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N525BM accident description

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Crash location 35.438055°N, 83.060556°W
Reported location is a long distance from the NTSB's reported nearest city. This often means that the location has a typo, or is incorrect.
Nearest city Waynesville, NC
35.488714°N, 83.015971°W
4.3 miles away

Tail number N525BM
Accident date 07 Sep 2000
Aircraft type Bell UH-1H
Additional details: None

NTSB description


On September 7, 2000, about 0905 eastern daylight time, a Bell UH-1H, N525BM, registered to the USDA Forest Service, operated by the North Carolina Forest Service as a Title 14 CFR Part 91 positioning flight, crashed while maneuvering in the vicinity of Waynesville, North Carolina. Instrument meteorological conditions prevailed and no flight plan was filed. The rotorcraft was destroyed, and the commercially rated pilot and a crew chief sustained fatal injuries. The flight departed Macon County Airport, Franklin, North Carolina, under Forestry Service flight following about 0840.

The same pilot, crewman, and rotorcraft, had spent the previous day at the same location displaying the machine and its onboard fire fighting equipment as part of a 2-day Conservation Day display for Haywood County fifth-grade students. Although the North Carolina Forest Service normally operates their fire-fighting aircraft as strickly "public use", the positioning to a static display would have been performed under the provisions of Federal Air Regulations, Part 91.

According to a Haywood County forest ranger located at the Haywood County Mountain Research Station, Waynesville, who was securing the landing zone, (LZ) for the rotorcraft's arrival, at about 0900, the pilot advised by radio that he was 5 minutes from landing, following highway 23-74 inbound from the southwest, but that ground fog was precluding his progress, and that he would look for a place to land until the fog lifted. The pilot asked for the weather conditions at the LZ and was given, ceiling, 500 to 1,000 feet and 1-mile visibility. There was no acknowledgement.

Beginning about 0910, numerous telephone calls started coming into the Haywood County 911 operator about a low flying helicopter near residences in West Waynesville, (about 3,600 feet elevation). Statements from three witnesses positioned outside, nearby their residences at about 0900, along the rotorcraft's flight path just before the crash, stated the rotorcraft's course from their first sighting to the crash site was generally southwesterly and then southerly through a ravine called the Redbank Branch. One witness stated the rotorcraft flew by her driveway, "at an extremely low altitude" and, "There are power lines in back of the house and he couldn't have been more than 20 feet above them." Following the near miss, she heard a definite change of rotor blade pitch, and the flight disappeared into the fog. The visibility was characterized as, "extremely foggy" and, " thick, I couldn't see 50 yards away". A witness further along in the helicopter's flight path could clearly make out the N-numbers on the rotorcraft as it hovered over her driveway, and the sighting gave her the impression that she should ask her sister to move her car so the rotorcraft could land. Soon after its departure up the ravine she heard the definite sounds of blades hitting trees just before the cessation of engine sounds, altogether. Reference to a topographical map of the crash site revealed that the terrain rises 800 feet within a horizontal distance of 2,375 feet in the direction that she observed the flight continue.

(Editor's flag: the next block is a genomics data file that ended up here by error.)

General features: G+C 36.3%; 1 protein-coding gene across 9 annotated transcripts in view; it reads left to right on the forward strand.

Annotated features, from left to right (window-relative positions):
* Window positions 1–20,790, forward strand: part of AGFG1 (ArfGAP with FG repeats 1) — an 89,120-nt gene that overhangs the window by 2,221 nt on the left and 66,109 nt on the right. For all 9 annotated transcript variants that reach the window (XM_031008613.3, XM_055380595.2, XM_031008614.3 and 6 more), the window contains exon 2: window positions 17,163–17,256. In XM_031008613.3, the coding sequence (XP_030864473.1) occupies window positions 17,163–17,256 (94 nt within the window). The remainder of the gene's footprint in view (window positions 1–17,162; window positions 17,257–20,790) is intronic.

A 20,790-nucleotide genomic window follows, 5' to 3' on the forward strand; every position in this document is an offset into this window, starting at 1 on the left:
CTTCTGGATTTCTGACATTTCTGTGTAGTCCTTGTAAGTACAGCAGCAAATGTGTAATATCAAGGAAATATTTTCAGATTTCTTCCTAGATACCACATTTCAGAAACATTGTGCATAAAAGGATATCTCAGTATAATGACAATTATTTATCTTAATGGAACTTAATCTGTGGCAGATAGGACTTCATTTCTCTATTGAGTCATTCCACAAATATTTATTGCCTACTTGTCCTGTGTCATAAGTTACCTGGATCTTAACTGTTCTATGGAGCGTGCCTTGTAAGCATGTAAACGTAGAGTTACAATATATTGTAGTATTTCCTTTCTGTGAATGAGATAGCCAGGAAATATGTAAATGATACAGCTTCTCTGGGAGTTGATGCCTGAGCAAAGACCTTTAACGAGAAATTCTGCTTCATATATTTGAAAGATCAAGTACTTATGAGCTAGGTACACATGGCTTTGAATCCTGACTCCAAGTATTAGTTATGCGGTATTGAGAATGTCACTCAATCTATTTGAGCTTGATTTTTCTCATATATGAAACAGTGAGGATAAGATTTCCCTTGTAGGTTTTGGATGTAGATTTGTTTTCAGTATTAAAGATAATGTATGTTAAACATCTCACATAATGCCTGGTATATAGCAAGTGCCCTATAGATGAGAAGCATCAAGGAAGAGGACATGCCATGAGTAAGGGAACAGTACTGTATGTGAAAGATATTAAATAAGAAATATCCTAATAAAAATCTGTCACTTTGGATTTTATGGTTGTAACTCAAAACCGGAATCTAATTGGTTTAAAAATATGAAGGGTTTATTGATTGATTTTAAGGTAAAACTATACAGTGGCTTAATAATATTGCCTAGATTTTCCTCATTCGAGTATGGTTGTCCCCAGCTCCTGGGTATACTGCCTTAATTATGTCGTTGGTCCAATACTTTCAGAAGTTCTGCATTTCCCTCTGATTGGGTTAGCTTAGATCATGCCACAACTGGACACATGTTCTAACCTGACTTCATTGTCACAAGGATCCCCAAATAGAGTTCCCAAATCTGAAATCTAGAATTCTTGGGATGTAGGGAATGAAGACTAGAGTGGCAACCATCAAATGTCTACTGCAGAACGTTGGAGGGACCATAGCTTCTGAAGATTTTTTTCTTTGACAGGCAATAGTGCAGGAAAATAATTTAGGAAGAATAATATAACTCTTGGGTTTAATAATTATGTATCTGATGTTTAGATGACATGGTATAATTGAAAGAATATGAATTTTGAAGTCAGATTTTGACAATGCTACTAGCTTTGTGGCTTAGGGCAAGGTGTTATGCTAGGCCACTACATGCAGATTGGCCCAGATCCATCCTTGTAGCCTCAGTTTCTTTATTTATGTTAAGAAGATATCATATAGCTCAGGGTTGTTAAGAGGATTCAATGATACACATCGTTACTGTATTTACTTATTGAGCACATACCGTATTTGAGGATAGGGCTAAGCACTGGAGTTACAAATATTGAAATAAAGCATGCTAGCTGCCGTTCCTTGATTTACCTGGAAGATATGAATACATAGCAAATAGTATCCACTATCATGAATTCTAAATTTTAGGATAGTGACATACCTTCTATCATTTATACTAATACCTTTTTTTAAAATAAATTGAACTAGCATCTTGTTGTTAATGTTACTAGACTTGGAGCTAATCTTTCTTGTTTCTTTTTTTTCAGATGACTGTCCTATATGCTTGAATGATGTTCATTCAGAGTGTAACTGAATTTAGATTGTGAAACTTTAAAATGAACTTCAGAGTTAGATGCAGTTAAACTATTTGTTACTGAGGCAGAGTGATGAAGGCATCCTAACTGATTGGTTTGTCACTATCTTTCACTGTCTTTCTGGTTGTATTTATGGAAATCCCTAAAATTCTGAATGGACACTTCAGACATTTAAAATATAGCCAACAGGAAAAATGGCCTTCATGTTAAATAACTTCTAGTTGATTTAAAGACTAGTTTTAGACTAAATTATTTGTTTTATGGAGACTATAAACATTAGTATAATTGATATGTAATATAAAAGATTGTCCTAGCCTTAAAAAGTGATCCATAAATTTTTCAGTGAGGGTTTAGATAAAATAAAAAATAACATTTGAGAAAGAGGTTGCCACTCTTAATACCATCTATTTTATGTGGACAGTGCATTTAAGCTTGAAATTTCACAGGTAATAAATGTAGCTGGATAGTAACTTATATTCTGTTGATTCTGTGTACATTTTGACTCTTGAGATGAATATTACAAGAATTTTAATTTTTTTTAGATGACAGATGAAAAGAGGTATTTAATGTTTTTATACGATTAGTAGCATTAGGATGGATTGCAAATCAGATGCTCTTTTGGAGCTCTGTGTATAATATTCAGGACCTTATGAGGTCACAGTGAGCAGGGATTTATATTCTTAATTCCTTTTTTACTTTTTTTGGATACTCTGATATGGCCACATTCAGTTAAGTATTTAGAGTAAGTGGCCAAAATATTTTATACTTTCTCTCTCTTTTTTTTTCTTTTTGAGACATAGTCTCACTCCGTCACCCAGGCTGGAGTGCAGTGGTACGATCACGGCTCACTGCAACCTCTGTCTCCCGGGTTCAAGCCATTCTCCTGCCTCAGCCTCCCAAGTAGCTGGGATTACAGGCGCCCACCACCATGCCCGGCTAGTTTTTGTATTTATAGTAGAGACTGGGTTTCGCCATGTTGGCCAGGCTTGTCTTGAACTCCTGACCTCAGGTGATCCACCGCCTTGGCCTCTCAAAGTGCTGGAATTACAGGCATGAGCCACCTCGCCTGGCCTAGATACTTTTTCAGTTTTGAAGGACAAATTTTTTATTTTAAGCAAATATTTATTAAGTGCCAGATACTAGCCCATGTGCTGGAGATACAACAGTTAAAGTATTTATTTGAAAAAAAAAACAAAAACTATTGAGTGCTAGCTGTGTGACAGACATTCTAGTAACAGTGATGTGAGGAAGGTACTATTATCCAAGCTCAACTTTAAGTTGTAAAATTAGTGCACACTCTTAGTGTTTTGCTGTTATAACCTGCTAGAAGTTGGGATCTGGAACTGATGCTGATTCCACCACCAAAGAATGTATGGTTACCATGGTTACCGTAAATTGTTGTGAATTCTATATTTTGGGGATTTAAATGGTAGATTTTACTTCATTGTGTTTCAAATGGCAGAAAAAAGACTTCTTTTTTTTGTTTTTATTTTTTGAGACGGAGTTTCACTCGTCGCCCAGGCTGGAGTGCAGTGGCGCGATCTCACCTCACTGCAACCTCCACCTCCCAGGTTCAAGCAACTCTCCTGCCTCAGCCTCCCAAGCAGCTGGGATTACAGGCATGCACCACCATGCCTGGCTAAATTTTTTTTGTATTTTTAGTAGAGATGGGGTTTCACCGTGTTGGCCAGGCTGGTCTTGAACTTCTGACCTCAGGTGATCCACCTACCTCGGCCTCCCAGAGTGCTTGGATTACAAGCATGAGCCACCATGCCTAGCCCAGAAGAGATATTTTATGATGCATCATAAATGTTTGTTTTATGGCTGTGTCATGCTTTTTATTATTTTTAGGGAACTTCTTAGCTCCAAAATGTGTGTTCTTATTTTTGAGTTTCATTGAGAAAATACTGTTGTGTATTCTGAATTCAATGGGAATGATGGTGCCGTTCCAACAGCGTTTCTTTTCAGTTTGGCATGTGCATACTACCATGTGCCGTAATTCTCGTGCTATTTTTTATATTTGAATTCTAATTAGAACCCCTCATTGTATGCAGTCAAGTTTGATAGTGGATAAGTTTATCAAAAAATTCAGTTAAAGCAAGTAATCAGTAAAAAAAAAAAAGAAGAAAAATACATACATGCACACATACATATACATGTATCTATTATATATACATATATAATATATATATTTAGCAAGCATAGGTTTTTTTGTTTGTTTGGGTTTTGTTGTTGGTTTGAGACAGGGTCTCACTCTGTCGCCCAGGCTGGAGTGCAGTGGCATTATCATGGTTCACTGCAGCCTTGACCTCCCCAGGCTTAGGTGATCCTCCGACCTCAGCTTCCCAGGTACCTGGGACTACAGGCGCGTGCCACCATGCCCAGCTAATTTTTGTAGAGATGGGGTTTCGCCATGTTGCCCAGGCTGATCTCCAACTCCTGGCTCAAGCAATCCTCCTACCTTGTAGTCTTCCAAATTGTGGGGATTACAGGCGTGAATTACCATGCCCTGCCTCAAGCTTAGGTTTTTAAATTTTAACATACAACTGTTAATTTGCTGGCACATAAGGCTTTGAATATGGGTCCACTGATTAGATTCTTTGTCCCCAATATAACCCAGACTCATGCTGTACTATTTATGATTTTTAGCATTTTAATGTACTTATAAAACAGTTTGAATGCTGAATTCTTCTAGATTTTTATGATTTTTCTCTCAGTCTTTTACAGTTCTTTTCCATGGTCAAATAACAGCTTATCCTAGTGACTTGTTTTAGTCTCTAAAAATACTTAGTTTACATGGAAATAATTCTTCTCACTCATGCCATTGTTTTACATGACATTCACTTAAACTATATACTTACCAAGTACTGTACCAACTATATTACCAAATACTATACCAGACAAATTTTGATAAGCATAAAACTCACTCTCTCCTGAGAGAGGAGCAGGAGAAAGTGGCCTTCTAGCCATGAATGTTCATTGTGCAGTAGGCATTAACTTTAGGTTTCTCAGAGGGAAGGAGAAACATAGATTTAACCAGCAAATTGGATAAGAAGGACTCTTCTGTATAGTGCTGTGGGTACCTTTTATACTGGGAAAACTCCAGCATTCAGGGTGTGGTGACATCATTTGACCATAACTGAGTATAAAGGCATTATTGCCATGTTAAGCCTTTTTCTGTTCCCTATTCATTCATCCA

The direction of flight stated by the witnesses represents a course away from the known landing zone. The wreckage was located by North Carolina Forestry Service pilots in dense forest the next day about 1210.